In a separate analysis, we investigated relationships between insertion or deletion rates and the proportion of a window occupied by so-called most conserved elements (i.e., content). Many of these elements are likely to be functional and include protein-coding exons, other transcribed regions, and conserved noncoding sequences potentially important for gene regulation and other cellular processes . Interestingly, we found a sizeable negative correlation (Pearson's correlation coefficient r = −0.26, p < 0.0001; Figure 4) between deletion rates and content of most conserved elements (the correlation for insertion rates was much weaker; r = −0.053, p = 0.0070; Figure 4). In agreement with this, the content of most conserved elements was significantly lower in windows skewed toward deletions than in windows skewed toward insertions (p < 0.0409). The indel rates studied here are estimated at ARs, known to have very little overlap with most conserved elements . In spite of this, these results suggest, intriguingly, that regions of the genome dense in highly conserved (and likely functional) elements evolved to have low deletion rates, while still tolerating a certain amount of insertions. At the same time, we have evidence that these regions might tolerate more indels than substitutions—the content of most conserved elements is significantly lower in windows skewed toward substitutions than in windows skewed toward indels (p = 0.0004).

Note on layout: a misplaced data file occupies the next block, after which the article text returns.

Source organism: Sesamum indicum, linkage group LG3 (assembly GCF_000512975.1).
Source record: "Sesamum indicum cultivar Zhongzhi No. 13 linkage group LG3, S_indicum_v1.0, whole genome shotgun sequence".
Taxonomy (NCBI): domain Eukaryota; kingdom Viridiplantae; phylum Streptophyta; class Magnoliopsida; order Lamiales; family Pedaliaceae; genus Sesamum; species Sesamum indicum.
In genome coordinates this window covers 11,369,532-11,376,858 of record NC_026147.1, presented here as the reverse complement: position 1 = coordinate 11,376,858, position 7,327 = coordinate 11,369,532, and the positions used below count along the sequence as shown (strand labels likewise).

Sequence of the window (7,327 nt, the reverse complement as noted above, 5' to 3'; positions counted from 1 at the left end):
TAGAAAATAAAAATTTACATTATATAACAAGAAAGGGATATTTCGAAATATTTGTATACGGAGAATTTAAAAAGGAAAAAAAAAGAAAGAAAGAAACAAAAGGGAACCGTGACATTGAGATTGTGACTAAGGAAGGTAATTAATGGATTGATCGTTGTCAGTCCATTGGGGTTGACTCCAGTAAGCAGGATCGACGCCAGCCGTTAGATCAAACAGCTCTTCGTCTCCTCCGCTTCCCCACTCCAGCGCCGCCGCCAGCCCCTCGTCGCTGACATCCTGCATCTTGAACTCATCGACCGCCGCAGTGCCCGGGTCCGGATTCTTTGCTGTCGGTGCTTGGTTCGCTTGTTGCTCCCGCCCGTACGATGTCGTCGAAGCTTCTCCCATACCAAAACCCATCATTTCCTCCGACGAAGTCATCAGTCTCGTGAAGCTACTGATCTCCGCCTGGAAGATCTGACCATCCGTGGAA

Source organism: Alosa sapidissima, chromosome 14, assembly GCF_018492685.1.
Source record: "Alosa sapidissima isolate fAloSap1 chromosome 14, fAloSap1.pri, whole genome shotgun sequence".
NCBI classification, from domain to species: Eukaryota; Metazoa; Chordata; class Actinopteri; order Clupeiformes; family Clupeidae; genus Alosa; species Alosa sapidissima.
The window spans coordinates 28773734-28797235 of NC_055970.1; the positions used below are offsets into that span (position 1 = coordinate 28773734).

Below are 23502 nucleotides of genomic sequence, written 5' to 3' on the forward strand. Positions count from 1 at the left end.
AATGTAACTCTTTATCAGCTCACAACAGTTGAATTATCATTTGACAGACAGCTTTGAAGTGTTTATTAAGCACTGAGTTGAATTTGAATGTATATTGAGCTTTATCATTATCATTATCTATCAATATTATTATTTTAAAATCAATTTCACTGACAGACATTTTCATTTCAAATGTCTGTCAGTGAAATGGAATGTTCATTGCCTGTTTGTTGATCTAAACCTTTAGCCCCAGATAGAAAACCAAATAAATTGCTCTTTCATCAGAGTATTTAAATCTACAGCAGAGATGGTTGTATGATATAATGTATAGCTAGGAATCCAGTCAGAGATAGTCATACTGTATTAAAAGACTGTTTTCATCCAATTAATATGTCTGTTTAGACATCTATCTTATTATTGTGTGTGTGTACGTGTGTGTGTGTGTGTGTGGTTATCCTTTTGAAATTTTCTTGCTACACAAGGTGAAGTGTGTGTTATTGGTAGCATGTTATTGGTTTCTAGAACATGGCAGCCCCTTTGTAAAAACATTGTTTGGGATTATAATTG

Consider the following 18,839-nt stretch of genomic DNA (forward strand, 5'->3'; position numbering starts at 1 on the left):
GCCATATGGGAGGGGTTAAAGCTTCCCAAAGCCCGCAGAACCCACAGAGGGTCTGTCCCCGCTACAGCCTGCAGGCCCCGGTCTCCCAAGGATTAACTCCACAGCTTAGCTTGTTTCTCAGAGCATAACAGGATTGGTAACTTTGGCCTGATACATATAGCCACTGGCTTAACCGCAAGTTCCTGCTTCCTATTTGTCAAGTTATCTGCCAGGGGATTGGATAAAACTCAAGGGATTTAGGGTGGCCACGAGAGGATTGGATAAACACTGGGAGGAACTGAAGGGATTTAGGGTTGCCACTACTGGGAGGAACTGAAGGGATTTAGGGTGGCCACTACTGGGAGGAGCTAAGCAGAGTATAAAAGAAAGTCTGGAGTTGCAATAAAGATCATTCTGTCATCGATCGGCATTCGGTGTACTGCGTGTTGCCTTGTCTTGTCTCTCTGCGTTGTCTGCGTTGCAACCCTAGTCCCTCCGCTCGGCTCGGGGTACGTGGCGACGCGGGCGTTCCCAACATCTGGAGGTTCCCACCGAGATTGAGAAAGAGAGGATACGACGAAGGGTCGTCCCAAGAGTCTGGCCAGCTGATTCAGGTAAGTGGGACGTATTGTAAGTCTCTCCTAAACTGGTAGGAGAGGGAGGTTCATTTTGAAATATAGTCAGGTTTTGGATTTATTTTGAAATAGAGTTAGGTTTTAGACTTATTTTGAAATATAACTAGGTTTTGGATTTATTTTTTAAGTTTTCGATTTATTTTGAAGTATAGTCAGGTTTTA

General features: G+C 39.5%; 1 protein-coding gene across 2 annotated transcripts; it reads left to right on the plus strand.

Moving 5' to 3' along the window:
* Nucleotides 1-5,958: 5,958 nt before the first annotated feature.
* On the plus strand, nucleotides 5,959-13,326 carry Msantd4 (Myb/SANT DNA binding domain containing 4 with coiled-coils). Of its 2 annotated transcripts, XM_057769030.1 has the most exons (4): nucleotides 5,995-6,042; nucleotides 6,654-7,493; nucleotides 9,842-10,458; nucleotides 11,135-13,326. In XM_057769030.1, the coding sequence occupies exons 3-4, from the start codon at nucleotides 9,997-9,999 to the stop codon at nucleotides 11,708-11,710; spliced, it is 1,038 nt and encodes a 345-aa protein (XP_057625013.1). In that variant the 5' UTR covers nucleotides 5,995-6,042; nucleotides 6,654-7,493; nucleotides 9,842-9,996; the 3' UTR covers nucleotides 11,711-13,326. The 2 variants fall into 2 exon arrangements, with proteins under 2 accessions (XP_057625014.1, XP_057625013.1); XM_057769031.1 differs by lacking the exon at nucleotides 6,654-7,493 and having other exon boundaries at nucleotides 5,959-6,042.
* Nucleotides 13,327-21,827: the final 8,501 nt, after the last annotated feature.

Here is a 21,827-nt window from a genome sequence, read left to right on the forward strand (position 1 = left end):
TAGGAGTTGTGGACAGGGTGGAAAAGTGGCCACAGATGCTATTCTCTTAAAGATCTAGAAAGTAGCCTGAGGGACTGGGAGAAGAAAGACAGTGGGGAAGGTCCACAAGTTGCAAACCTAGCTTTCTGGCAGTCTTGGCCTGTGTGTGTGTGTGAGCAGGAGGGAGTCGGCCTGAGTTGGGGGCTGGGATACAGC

Figure 4. Insertion and Deletion Rate Variation as a Function of the Fraction of the Window in the Most Conserved Elements
Lowess smooths are surperimposed on each plot as visualization aids.doi:10.1371/journal.pcbi.0030176.g004
The above discussion of genomic factors suggestive of similarities and differences in the mutagenesis of insertions and deletions leads to the following conclusions. First, our regression analyses are consistent with the importance of replication for generating both indels [7,9]. Indeed, many shared significant predictors either alter the probability of replication errors (e.g., GC content and the X/autosomal indicator, although the latter can also be affected by recombination rate differences) or are caused by them (e.g., divergence). Next, while slipped mispairing has received most of the attention as a model for small indel mutagenesis, our results indicate that replication alone cannot account for all indel events. In contrast to analyses focusing on genes and emphasizing the role of replication , we find that recombination rates are significant predictors for both insertions and deletion rates in the neutrally evolving regions of the genome, contradicting a recent study .